Last Sunday night, June 14, Hamptons police authorities moved in to bust up a local gambling ring, arresting 23 suspects in an unprecedented sweep through local villages and hamlets.
Those arrested, who were held overnight awaiting charges, are all females ranging in age from 72 to 98. Police allege that the suspects organized and ran a ring that gambled on dog competitions—although police emphasized that no blood sport seems to be involved in the case. The dogs involved comprised of a wide variety of small breeds—teacup maltese, teacup pomeranian, teacup yorkie, miniature schnauzer, miniature dachshund and the like—who were deployed by their owners in a variety of competitions, with wagers being placed on which small dog would win.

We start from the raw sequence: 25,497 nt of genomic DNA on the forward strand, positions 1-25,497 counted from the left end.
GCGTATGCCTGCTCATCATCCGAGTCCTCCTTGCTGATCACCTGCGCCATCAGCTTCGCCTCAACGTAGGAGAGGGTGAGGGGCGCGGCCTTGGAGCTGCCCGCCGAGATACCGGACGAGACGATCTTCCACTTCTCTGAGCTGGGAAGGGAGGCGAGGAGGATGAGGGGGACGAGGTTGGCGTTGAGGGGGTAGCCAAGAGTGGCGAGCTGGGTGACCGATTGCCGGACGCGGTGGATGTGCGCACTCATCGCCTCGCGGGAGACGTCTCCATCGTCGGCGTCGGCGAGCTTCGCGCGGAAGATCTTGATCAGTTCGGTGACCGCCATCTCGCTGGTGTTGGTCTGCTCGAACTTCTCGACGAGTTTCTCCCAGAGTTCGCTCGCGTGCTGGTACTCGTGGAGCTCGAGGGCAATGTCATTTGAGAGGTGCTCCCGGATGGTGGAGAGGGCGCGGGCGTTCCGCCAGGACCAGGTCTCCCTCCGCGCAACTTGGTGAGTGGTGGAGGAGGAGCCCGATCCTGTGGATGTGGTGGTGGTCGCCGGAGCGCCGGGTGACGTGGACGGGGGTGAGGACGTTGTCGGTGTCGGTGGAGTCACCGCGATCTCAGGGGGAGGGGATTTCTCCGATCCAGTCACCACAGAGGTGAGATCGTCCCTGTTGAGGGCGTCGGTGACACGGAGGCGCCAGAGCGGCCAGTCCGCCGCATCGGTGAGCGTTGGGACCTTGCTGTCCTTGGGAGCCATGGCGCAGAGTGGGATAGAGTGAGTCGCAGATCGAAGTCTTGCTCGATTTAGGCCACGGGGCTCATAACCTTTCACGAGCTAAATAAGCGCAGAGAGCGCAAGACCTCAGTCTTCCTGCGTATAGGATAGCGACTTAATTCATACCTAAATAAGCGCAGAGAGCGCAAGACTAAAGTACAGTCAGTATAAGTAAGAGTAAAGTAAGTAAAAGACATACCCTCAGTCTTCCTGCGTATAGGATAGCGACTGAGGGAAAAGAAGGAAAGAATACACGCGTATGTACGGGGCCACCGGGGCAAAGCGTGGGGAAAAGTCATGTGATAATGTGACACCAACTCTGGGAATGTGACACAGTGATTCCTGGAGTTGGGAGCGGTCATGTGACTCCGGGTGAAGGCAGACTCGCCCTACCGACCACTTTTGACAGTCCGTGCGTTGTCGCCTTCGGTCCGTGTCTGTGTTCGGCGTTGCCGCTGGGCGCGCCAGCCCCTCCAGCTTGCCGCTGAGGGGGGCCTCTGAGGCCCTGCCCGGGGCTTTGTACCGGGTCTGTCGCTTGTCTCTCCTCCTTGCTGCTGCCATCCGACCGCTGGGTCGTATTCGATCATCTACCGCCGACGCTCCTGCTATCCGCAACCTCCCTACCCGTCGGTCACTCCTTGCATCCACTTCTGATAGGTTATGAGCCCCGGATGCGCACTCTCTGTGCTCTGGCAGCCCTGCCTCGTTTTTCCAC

For example, one competition involved determining which of two diminutive dogs would first start barking madly at practically inaudible sounds. Another contest was designed to see which of two small dogs would continue barking longest when a stranger appeared in their presence. Bets were also placed on which dog could bark the loudest and at the highest pitch. Police say that all of the bets were executed online, with members of the ring receiving a cut, amounting to nearly $17,000 over the ring’s 15 years of operation.